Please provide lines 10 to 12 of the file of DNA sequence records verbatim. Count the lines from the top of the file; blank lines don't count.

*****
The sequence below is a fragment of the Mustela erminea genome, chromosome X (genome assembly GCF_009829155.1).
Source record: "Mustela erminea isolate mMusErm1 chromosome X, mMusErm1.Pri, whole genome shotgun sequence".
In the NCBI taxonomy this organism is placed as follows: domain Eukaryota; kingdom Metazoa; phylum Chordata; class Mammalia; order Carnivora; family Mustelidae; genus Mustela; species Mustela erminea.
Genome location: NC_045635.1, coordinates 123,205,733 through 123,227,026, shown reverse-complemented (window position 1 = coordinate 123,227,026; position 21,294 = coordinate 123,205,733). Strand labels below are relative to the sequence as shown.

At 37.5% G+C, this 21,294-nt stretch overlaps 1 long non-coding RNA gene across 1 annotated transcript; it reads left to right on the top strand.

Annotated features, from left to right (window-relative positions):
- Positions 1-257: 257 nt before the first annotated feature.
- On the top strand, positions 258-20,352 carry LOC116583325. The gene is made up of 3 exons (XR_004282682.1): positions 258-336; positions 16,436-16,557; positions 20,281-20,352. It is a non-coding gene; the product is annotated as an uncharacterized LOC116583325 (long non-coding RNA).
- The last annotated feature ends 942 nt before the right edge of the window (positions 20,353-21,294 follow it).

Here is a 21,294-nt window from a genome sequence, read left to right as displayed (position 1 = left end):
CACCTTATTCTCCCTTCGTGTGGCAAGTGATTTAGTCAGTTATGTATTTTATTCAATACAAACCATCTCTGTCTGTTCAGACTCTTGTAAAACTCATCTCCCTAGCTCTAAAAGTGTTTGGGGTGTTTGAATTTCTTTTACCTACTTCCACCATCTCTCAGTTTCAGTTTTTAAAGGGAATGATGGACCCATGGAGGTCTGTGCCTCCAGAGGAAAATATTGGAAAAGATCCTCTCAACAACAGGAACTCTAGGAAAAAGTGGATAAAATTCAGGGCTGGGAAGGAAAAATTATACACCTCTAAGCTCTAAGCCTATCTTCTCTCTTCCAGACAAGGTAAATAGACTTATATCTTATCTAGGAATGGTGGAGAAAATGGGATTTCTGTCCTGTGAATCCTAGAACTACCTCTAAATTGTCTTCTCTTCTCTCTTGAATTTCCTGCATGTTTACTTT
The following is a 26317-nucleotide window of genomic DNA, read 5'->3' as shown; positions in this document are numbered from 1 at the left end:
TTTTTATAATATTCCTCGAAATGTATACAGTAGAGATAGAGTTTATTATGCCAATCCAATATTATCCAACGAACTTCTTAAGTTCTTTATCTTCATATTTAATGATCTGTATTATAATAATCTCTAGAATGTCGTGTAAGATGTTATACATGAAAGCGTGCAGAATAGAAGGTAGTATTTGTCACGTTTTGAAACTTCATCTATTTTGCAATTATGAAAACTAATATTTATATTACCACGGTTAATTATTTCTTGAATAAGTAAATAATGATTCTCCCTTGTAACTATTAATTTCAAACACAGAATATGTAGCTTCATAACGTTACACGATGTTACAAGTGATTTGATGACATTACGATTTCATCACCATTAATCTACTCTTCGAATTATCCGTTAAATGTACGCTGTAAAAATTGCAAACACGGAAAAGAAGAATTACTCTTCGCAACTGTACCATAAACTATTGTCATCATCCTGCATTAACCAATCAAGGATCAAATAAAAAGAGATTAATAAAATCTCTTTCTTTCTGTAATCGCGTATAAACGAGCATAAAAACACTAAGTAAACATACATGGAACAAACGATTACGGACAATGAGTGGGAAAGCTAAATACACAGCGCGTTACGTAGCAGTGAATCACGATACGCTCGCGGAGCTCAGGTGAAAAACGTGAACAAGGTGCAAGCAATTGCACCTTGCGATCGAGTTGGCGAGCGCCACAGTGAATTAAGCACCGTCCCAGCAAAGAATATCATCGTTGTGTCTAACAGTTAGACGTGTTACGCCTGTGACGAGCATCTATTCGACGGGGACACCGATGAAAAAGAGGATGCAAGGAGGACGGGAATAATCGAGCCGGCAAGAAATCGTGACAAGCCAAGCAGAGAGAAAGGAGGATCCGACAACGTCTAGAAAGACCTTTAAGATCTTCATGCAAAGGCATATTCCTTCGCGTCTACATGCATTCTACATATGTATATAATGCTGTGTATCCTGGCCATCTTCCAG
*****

Here is a 21,294-nt window from a genome sequence, read left to right as displayed (position 1 = left end):
CACCTTATTCTCCCTTCGTGTGGCAAGTGATTTAGTCAGTTATGTATTTTATTCAATACAAACCATCTCTGTCTGTTCAGACTCTTGTAAAACTCATCTCCCTAGCTCTAAAAGTGTTTGGGGTGTTTGAATTTCTTTTACCTACTTCCACCATCTCTCAGTTTCAGTTTTTAAAGGGAATGATGGACCCATGGAGGTCTGTGCCTCCAGAGGAAAATATTGGAAAAGATCCTCTCAACAACAGGAACTCTAGGAAAAAGTGGATAAAATTCAGGGCTGGGAAGGAAAAATTATACACCTCTAAGCTCTAAGCCTATCTTCTCTCTTCCAGACAAGGTAAATAGACTTATATCTTATCTAGGAATGGTGGAGAAAATGGGATTTCTGTCCTGTGAATCCTAGAACTACCTCTAAATTGTCTTCTCTTCTCTCTTGAATTTCCTGCATGTTTACTTT
The following is a 26317-nucleotide window of genomic DNA, read 5'->3' as shown; positions in this document are numbered from 1 at the left end: